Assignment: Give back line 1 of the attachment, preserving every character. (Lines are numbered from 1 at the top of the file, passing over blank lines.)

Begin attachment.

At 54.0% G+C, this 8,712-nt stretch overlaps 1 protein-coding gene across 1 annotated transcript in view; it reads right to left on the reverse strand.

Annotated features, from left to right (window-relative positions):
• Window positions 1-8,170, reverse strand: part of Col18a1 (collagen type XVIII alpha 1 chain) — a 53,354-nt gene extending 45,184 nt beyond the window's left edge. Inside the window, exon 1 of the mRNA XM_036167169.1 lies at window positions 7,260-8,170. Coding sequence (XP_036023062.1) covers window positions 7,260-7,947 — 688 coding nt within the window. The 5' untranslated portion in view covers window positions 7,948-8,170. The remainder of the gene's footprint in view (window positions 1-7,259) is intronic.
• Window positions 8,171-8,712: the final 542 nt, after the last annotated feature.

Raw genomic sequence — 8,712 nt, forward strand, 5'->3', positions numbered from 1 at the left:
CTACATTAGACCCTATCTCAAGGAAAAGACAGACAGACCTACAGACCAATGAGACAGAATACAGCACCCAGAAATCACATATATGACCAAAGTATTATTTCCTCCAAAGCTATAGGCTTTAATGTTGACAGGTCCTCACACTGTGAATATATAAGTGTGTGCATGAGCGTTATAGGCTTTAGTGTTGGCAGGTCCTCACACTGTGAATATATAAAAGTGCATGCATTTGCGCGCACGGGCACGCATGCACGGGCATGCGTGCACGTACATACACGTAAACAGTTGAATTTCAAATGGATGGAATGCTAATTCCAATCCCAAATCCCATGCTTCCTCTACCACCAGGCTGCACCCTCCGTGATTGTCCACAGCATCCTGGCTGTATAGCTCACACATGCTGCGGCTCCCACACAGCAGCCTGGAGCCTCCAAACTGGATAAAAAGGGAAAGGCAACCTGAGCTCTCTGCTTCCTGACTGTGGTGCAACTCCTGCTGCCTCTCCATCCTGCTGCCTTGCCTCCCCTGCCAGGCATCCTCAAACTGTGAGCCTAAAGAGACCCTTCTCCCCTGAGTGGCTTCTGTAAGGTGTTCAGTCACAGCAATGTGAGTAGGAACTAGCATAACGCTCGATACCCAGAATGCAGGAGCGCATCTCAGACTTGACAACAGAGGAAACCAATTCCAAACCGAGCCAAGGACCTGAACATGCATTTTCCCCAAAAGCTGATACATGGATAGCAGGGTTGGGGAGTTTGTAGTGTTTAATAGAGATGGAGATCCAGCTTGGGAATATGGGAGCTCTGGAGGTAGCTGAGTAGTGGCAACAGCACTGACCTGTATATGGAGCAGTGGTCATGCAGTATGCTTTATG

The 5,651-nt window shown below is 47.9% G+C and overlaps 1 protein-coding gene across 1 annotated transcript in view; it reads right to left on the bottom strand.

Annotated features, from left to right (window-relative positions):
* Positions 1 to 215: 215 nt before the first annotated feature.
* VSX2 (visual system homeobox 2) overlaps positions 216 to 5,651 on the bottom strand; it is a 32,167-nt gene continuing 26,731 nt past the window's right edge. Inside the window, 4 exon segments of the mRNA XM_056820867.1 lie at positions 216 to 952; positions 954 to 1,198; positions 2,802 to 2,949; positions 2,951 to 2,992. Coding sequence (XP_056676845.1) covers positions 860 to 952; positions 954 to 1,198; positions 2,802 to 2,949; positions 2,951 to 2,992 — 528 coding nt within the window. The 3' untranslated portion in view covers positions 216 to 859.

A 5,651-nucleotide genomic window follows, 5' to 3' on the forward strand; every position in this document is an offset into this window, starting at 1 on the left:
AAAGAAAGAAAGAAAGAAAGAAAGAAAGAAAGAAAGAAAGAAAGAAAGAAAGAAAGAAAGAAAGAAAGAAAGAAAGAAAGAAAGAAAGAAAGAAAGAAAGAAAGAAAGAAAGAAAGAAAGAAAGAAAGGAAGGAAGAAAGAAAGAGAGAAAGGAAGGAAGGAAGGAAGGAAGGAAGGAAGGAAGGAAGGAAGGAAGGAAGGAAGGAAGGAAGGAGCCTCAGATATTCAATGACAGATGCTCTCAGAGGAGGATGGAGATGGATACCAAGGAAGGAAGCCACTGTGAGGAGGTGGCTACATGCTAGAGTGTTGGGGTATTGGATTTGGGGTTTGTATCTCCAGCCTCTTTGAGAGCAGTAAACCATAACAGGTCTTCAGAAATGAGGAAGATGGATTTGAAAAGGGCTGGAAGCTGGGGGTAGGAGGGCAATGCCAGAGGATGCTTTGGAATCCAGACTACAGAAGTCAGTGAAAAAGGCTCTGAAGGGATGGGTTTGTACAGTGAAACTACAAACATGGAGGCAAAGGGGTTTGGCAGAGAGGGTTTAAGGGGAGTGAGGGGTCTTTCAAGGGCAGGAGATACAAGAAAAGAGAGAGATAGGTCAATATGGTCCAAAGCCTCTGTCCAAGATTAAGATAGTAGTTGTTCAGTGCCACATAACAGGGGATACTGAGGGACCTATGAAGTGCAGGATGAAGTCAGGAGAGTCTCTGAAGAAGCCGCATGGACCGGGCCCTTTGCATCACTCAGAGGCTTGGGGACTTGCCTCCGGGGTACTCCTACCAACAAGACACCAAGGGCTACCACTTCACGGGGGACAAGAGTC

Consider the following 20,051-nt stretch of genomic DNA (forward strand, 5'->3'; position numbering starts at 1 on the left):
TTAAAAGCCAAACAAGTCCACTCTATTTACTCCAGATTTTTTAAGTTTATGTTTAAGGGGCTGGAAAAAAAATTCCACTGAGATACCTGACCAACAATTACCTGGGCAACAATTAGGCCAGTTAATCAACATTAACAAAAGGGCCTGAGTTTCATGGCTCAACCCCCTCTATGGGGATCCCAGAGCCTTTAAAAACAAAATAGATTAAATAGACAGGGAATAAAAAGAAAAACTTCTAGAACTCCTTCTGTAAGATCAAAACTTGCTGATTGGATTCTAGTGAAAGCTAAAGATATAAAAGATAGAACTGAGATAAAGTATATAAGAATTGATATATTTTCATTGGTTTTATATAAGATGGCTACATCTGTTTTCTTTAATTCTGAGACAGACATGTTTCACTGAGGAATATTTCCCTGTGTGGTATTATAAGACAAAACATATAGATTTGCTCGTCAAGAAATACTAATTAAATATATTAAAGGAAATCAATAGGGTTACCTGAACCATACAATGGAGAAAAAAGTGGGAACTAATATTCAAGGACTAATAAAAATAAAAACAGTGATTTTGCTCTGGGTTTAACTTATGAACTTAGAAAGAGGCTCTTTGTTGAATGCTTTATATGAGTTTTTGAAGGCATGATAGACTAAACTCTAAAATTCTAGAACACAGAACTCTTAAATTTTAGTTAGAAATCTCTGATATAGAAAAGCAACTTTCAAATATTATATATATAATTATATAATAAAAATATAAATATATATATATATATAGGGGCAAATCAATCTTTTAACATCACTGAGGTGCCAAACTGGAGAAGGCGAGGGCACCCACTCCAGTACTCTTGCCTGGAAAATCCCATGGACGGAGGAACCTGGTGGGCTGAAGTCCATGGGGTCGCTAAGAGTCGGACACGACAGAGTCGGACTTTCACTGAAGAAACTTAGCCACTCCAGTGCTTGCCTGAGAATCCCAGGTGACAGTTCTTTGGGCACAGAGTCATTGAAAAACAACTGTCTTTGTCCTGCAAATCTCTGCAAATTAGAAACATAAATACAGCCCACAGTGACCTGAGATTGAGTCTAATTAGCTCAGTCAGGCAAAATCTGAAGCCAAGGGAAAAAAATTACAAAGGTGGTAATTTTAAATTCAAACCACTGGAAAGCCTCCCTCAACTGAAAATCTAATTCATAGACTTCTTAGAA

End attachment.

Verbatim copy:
At 54.0% G+C, this 8,712-nt stretch overlaps 1 protein-coding gene across 1 annotated transcript in view; it reads right to left on the reverse strand.